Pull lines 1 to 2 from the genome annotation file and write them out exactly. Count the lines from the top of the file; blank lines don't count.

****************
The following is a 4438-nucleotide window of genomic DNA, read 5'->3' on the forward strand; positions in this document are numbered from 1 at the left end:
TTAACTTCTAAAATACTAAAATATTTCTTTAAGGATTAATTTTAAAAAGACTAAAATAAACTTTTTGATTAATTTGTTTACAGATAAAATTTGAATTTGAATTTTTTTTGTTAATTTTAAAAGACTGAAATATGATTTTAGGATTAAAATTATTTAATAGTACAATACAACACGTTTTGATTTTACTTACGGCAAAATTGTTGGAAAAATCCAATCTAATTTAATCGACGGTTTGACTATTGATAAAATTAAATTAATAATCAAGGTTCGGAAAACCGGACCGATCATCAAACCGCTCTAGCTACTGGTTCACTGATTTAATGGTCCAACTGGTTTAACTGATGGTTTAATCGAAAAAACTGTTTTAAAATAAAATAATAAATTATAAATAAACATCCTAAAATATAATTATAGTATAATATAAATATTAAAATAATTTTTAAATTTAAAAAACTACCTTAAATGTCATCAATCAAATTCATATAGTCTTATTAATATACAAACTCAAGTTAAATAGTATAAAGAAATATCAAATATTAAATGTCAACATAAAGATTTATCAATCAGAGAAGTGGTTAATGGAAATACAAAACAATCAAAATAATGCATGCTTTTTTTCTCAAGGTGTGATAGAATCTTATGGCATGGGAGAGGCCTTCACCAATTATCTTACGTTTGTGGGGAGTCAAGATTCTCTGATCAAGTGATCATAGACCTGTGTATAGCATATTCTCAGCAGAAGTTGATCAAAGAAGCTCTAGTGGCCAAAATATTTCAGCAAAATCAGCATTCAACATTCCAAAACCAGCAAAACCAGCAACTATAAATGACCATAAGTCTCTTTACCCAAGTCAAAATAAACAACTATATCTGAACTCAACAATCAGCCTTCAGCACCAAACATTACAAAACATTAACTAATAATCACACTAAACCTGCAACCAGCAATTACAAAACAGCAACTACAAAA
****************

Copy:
The following is a 4438-nucleotide window of genomic DNA, read 5'->3' on the forward strand; positions in this document are numbered from 1 at the left end:
TTAACTTCTAAAATACTAAAATATTTCTTTAAGGATTAATTTTAAAAAGACTAAAATAAACTTTTTGATTAATTTGTTTACAGATAAAATTTGAATTTGAATTTTTTTTGTTAATTTTAAAAGACTGAAATATGATTTTAGGATTAAAATTATTTAATAGTACAATACAACACGTTTTGATTTTACTTACGGCAAAATTGTTGGAAAAATCCAATCTAATTTAATCGACGGTTTGACTATTGATAAAATTAAATTAATAATCAAGGTTCGGAAAACCGGACCGATCATCAAACCGCTCTAGCTACTGGTTCACTGATTTAATGGTCCAACTGGTTTAACTGATGGTTTAATCGAAAAAACTGTTTTAAAATAAAATAATAAATTATAAATAAACATCCTAAAATATAATTATAGTATAATATAAATATTAAAATAATTTTTAAATTTAAAAAACTACCTTAAATGTCATCAATCAAATTCATATAGTCTTATTAATATACAAACTCAAGTTAAATAGTATAAAGAAATATCAAATATTAAATGTCAACATAAAGATTTATCAATCAGAGAAGTGGTTAATGGAAATACAAAACAATCAAAATAATGCATGCTTTTTTTCTCAAGGTGTGATAGAATCTTATGGCATGGGAGAGGCCTTCACCAATTATCTTACGTTTGTGGGGAGTCAAGATTCTCTGATCAAGTGATCATAGACCTGTGTATAGCATATTCTCAGCAGAAGTTGATCAAAGAAGCTCTAGTGGCCAAAATATTTCAGCAAAATCAGCATTCAACATTCCAAAACCAGCAAAACCAGCAACTATAAATGACCATAAGTCTCTTTACCCAAGTCAAAATAAACAACTATATCTGAACTCAACAATCAGCCTTCAGCACCAAACATTACAAAACATTAACTAATAATCACACTAAACCTGCAACCAGCAATTACAAAACAGCAACTACAAAA